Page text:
Impossibility To Perform Under A Contract (“Force Majeure”)
In these unprecedented and challenging times brought about by the Coronavirus and the governmental response thereto, there is a specific contract term that exists in many contracts which most people consider to be just "boiler plate". It is known as the "Force Majeure" clause, and it seldom comes into play.It generally identifies occurrences that if they take place would excuse a party's performance under a contract. This concept is based on old basic principles, two of which are as follows:
"Discharge By Supervening Impracticability: Where, after a contract is made, a party's performance is made impractical without his [or her] fault by the occurrence of an event the non-occurrence of which was a basic assumption on which the contract was made, his [or her] duty to render that performance is discharged, unless the language or the circumstances indicate the contrary." Restatement, Contracts 2d, §261.
"Prevention By Governmental regulations or Order:If the performance of a duty is made impractical by having to comply with a domestic or foreign governmental regulation or order, that regulation or order is an event the non-occurrence of which was a basic assumption on which the contract was made." Restatement, Contracts 2d, §264.
These principles do not always resolve all issues neatly when a party's performance is rendered impractical.For example, one would generally argue that performance that has been prevented by an executive order issued by a governor of a state is something that would excuse a party's performance. However, there may be some loose ends. For example, what happens to certain things such as deposits?Parties to a contract can and often do draft for what happens to deposit monies should a force majeure event take place.The contract language could be as general as "the deposit monies are non-refundable regardless of any occurrence, including any force majeure event".Thus, in that case the parties will have created the law of their own contract and would not have to rely upon the interpretation of old legal contract principles. Without such a clear expression, parties may be left to argue or negotiate the return of the deposit.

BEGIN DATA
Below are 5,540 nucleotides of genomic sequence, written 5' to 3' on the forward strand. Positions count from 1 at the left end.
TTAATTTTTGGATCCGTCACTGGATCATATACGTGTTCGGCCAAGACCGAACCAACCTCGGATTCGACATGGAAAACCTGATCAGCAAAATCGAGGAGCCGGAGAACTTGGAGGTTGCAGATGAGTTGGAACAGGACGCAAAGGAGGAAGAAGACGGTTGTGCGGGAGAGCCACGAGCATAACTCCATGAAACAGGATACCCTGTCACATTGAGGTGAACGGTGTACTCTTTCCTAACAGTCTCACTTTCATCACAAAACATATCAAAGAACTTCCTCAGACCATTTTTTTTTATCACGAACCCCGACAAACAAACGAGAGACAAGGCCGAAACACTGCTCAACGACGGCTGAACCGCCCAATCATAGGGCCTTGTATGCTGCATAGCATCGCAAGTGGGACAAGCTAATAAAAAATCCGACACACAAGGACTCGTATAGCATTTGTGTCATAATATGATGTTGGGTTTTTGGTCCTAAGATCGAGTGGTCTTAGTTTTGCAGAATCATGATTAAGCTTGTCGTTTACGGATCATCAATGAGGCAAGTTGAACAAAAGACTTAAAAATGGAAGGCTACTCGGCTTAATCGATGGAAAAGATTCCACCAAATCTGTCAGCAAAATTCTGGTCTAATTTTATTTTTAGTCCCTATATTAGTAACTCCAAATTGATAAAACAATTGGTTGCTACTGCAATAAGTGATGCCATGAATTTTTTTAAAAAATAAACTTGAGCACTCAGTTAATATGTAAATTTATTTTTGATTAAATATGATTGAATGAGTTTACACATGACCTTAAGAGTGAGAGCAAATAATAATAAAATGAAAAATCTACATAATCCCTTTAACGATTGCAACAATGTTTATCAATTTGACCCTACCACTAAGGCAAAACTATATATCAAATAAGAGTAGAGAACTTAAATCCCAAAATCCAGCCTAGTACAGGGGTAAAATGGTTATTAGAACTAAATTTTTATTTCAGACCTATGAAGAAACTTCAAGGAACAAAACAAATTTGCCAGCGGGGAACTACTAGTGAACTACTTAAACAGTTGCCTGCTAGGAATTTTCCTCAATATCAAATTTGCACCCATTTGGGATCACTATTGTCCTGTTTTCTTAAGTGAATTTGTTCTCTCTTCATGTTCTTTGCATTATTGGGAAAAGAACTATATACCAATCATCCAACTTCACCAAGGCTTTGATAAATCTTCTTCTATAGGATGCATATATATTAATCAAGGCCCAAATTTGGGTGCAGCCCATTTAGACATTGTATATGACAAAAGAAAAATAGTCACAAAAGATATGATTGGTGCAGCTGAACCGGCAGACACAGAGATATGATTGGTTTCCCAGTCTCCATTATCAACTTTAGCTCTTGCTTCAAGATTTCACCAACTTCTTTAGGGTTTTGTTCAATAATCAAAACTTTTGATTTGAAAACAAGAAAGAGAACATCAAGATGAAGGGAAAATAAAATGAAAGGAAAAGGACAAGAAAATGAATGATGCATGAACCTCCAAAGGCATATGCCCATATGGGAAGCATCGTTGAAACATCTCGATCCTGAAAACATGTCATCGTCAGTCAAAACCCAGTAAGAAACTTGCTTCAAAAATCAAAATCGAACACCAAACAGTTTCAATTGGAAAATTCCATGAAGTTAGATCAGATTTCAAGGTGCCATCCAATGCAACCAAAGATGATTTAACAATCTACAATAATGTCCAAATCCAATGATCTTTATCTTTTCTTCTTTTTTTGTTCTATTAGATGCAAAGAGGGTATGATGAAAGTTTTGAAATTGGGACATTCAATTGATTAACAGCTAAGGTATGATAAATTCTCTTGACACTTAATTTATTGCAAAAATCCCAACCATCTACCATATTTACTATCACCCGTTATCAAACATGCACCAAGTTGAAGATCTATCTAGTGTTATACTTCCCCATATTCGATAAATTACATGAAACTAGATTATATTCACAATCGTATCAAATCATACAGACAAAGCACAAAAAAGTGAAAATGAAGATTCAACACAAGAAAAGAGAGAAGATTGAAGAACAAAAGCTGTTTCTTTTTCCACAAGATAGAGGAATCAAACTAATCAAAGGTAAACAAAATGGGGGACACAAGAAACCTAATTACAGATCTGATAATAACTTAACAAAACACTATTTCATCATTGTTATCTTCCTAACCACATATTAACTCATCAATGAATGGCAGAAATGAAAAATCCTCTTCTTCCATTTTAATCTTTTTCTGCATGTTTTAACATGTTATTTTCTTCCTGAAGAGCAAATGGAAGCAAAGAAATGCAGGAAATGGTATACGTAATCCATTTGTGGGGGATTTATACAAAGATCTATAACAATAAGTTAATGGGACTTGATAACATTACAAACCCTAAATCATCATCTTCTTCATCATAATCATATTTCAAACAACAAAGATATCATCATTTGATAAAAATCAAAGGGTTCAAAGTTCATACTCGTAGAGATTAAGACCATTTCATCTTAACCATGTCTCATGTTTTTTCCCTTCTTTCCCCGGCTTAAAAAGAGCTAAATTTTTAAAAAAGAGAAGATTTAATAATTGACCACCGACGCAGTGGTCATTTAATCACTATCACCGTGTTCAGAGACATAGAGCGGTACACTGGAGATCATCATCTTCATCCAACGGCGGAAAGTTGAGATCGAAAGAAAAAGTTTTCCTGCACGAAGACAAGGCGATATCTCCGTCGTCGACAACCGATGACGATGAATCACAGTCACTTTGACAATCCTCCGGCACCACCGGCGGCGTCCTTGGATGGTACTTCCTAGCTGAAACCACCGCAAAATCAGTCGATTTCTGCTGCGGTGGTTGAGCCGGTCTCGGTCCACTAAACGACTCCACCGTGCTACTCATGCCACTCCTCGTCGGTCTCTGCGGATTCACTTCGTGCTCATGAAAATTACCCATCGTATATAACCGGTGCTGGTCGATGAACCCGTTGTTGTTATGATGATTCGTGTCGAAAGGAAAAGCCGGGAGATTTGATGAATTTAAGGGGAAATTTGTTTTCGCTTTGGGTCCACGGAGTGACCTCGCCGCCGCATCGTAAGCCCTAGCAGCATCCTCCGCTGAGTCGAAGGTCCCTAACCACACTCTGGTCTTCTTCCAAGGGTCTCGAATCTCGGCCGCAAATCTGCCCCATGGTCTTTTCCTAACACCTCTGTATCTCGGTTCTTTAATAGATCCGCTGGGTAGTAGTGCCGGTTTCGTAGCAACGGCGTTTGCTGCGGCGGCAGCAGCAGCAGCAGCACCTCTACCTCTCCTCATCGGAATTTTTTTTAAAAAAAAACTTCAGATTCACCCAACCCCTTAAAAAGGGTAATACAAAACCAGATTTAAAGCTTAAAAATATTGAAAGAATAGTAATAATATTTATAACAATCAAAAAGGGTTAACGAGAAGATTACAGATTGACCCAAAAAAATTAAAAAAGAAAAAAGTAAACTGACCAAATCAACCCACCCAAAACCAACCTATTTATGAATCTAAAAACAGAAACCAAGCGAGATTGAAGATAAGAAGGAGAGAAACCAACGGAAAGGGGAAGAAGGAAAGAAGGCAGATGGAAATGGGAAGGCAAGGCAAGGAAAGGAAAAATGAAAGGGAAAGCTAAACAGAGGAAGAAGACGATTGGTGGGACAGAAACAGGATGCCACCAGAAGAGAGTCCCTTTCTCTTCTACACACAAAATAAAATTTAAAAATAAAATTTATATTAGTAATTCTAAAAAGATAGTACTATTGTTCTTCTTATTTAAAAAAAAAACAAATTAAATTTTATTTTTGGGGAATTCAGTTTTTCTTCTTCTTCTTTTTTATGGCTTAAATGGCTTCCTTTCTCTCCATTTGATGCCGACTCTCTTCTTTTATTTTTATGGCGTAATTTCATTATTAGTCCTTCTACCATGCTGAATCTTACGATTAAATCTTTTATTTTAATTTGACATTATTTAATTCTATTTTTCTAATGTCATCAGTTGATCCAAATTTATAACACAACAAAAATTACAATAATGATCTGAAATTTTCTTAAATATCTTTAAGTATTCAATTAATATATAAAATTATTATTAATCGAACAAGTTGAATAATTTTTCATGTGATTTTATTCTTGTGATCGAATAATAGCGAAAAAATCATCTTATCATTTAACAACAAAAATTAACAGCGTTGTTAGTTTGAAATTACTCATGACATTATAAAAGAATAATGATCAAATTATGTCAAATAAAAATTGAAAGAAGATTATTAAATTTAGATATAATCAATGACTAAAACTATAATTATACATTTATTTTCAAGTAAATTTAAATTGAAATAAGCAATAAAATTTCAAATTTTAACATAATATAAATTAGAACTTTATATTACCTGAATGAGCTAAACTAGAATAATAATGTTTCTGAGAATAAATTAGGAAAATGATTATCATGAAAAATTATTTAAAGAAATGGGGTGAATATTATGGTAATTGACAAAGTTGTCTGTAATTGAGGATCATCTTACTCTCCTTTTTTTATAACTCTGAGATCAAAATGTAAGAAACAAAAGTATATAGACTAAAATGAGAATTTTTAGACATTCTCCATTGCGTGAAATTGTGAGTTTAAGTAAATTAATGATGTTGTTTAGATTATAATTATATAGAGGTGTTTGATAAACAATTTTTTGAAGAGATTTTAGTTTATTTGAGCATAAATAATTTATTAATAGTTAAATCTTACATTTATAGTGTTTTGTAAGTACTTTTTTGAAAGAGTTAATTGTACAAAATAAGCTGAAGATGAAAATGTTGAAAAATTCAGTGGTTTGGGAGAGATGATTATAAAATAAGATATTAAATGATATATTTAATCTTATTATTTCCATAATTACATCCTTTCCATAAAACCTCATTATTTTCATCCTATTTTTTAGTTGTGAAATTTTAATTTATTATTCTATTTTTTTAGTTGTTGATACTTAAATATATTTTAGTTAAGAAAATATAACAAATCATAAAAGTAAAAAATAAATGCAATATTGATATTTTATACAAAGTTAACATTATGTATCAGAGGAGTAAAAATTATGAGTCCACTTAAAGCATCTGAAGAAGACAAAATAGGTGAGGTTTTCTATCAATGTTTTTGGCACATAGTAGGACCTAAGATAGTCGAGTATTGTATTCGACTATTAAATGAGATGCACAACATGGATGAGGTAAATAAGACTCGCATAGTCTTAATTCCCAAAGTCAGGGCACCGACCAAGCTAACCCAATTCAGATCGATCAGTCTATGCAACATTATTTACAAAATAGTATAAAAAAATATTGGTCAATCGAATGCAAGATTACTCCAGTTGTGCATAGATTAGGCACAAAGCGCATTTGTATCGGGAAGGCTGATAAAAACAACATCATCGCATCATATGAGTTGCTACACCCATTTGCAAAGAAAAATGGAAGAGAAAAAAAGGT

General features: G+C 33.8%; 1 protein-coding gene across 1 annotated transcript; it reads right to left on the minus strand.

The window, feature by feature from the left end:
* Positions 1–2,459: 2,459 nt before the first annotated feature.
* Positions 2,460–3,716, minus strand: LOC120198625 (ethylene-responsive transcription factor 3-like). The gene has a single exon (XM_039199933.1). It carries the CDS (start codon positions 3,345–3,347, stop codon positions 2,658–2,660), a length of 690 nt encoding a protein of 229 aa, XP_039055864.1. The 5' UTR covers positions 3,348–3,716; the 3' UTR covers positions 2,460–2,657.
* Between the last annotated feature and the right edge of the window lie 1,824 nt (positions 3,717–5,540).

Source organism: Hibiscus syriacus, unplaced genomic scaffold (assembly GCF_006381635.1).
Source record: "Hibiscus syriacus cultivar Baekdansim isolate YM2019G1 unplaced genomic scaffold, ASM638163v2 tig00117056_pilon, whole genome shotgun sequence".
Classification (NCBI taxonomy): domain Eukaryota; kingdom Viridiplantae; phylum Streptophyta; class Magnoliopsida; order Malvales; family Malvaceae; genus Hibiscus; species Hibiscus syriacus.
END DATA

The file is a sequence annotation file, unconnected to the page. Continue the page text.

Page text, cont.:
The lessons from today's circumstances are: i.) review your contracts to see if you are able to take advantage of or if you are exposed by any existing force majeure clauses; and ii.) be mindful in the future when entering into contracts to carefully review and appropriately set forth the definition of a force majeure event and what happens should a force majeure event take place.
If you have any questions related to your contract obligations or contract language, whether current contracts or future contracts, feel free to contact Nehmad, Perillo Davis & Goldstein, PC and ask for Anthony M. Bongiovanni, Esquire (609) 927-1177.